Practically, women can similarly split themselves into two opposing aspects. The mother/lover split means she relegates the wild, sexually-entitled, part to pre-mommy days and an idealized unselfish, wholly-devoted-to-her-children part to the present task of family building. Unfortunately, this single-minded focus often excludes herself and her primary relationship from the time and attention she needs to stay fulfilled. Carol Gilligan in The Birth of Pleasure writes that “femininity connotes a girl’s [woman’s] willingness to compromise herself for the sake of relationships” and essentially that the loss of her voice damages her ability to be authentic in her relationship to pleasure.2 The empty breast doesn’t give milk; a mother needs replenishing.
Integrating our needs for permanence and the needs for excitement into one relationship takes years to balance. But a marriage won’t survive without attendance. Sex is the glue that reaffirms that parents are most importantly lovers. Out of our abundant love, we have love and affection for our children. The best legacy for our children is parents who love each other. All the lessons, toys, material riches, birthday parties, pony rides or perfect attention in the world won’t repair the blueprint of intimacy if their parent’s relationship is empty. How do we do it?
1) Act to change the world. On a macro level, vote for legislature granting more maternity and paternity leave in this country so that parents are not as stressed by financial needs. On a micro level, bring a casserole (or gift certificate) to the neighbors who just had a baby. As grandparents, prioritize two weeks to help with the new baby, offer to clean, cook or babysit, or pay for a housecleaner. As parents, commit that the framework of the family – the spousal relationship will be the top priority.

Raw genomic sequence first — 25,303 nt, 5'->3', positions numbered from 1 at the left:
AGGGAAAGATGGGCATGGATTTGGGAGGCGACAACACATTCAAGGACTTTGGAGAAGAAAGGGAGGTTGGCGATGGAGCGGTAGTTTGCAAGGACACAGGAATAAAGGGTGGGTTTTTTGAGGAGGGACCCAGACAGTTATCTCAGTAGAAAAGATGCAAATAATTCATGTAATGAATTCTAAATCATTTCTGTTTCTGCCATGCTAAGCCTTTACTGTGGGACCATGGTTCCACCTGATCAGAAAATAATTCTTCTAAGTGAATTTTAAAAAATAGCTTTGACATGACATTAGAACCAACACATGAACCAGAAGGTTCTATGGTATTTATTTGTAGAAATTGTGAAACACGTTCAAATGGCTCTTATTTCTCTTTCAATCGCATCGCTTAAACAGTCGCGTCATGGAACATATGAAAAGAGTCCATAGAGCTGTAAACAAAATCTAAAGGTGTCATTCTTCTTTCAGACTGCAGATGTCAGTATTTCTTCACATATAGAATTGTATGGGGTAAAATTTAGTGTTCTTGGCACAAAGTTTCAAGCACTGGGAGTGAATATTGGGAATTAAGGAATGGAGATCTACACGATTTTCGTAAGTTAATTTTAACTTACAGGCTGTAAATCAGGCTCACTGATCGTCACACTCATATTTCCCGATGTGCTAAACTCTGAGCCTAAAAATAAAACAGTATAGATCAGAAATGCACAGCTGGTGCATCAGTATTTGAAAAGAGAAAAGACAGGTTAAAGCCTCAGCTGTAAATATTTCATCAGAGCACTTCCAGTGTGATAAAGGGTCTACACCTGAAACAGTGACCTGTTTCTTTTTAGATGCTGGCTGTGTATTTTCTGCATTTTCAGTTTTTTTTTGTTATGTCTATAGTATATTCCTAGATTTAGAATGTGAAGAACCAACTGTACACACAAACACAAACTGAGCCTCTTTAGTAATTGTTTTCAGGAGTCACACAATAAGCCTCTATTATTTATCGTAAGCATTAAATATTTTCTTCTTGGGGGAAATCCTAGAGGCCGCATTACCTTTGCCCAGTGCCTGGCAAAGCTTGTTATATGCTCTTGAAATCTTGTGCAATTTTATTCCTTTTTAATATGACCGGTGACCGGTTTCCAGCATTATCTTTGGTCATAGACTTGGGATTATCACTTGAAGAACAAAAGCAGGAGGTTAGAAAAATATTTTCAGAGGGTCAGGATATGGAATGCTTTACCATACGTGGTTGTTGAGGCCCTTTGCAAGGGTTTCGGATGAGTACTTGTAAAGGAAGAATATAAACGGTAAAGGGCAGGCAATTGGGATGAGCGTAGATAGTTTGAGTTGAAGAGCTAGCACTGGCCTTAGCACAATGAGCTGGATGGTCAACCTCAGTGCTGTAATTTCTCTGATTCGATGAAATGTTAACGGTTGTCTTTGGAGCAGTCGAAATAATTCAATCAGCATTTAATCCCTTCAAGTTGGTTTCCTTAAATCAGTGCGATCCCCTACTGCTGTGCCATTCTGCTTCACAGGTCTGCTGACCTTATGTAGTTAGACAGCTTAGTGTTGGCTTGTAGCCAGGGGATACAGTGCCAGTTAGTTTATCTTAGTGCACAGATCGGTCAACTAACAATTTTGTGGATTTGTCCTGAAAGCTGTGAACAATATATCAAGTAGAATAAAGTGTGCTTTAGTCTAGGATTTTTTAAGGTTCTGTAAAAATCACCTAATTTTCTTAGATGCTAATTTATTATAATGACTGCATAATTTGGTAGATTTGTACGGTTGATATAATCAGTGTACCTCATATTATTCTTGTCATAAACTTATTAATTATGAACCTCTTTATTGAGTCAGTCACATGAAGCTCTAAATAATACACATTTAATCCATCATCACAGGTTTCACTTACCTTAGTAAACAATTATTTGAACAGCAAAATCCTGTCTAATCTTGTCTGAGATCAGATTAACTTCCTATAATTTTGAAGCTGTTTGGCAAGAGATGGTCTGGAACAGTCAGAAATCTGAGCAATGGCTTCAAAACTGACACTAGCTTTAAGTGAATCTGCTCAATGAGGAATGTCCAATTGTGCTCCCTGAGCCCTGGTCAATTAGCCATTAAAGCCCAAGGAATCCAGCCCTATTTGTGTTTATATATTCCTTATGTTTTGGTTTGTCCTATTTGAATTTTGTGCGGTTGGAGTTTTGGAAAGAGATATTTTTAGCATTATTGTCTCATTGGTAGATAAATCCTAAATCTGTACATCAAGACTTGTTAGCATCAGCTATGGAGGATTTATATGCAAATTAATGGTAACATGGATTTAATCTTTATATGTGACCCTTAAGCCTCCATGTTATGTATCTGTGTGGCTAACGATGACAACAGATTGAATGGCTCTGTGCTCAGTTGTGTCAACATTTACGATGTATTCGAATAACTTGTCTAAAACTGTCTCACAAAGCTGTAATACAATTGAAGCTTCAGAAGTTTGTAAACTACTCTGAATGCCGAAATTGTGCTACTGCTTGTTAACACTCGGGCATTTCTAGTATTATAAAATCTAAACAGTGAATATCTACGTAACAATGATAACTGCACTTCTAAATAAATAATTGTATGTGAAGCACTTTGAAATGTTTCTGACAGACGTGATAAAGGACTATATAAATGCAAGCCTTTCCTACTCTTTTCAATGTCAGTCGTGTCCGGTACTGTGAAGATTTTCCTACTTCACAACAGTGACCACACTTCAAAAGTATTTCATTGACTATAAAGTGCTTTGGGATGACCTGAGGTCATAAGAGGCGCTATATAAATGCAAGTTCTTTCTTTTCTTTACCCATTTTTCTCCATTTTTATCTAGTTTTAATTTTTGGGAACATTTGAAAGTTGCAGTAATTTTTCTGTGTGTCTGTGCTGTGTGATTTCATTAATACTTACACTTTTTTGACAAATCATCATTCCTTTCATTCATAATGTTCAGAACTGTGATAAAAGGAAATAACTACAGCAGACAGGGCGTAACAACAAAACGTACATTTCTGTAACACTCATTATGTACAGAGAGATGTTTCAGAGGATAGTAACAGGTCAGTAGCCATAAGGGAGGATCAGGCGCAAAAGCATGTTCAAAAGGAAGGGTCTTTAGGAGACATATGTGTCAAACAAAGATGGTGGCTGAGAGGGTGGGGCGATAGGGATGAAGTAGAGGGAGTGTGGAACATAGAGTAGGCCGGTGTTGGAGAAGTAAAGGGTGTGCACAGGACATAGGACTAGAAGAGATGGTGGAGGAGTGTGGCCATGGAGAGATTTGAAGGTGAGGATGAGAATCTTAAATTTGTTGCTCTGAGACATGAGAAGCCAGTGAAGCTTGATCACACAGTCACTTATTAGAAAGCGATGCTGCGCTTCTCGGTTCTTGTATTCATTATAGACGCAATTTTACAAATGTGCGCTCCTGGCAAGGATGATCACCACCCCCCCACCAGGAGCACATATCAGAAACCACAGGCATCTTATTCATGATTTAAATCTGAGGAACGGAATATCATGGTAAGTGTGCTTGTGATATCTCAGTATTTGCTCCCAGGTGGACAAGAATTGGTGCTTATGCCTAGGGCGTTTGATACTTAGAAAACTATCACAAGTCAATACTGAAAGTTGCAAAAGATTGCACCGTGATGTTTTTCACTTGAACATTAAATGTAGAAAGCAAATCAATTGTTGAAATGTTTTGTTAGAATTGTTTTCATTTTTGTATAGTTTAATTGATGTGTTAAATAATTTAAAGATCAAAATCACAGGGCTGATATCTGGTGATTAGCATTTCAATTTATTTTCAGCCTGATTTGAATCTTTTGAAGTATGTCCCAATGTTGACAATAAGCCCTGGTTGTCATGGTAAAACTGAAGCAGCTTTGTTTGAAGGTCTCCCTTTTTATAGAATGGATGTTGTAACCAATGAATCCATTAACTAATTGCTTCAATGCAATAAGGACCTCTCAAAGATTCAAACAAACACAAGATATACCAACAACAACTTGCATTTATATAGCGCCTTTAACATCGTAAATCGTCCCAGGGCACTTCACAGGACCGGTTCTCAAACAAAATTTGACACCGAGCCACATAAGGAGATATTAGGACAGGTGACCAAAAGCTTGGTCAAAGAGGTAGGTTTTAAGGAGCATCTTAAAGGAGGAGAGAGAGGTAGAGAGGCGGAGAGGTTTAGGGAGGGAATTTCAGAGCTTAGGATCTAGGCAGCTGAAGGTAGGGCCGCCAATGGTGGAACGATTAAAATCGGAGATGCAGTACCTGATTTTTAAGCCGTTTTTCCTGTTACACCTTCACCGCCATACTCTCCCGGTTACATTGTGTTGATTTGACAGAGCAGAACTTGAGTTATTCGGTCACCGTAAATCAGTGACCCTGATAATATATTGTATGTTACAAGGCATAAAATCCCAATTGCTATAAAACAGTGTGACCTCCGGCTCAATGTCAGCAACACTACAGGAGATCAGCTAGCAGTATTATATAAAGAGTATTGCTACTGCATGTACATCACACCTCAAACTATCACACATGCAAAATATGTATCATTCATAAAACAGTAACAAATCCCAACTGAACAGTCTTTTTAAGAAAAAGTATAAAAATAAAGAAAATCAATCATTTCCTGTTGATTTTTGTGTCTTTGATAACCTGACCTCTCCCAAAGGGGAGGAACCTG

2) Consider the marriage as important as a child or a work client. Yes, your spouse is an adult and can delay gratification. But the marriage is not an adult. The marriage is an entity unto itself and requires regular attention. A marriage trying to incorporate a third priority is already stressed and needs something extra. Forget a dinner date when you are both exhausted. Best date for young parents: Saturday lunchtime + nap.
3) Question waning attraction to your partner. Do the deep work about your family of origin. Was your mother nurturing, suffocating, or abandoning? How did your father show his love for your mother? What did you feel when a sibling was born? What triangular relationships were dysfunctional in your original family? What does it feel like to be vulnerable sexually and emotionally with one person?
4) Integrate the whore/madonna. Nourish the sexual woman inside with time and priority.
soaking in the tub, fantasize the hottest sex you could ever have. Don’t tell anyone what the content of your daydream is. But analyze its essence. What themes are represented? Are your needs represented as well in your real bedroom?
1 Freud, Sigmund (1912), "Über die allgemeinste Erniedrigung des Liebeslebens [The most prevalent form of degradation in erotic life]" Jahrbuch für Psychoanalytische und Psychopathologische Forschungen 4: 40–50
2Gilligan, Carol (2003), The Birth of Pleasure, Vintage Publisher, Kindle version
Link for more help from Laurie Watson with SexTherapy in Raleigh, Cary, Greensboro and Chapel Hill, NC. Laurie’s book Wanting Sex Again is available on Amazon!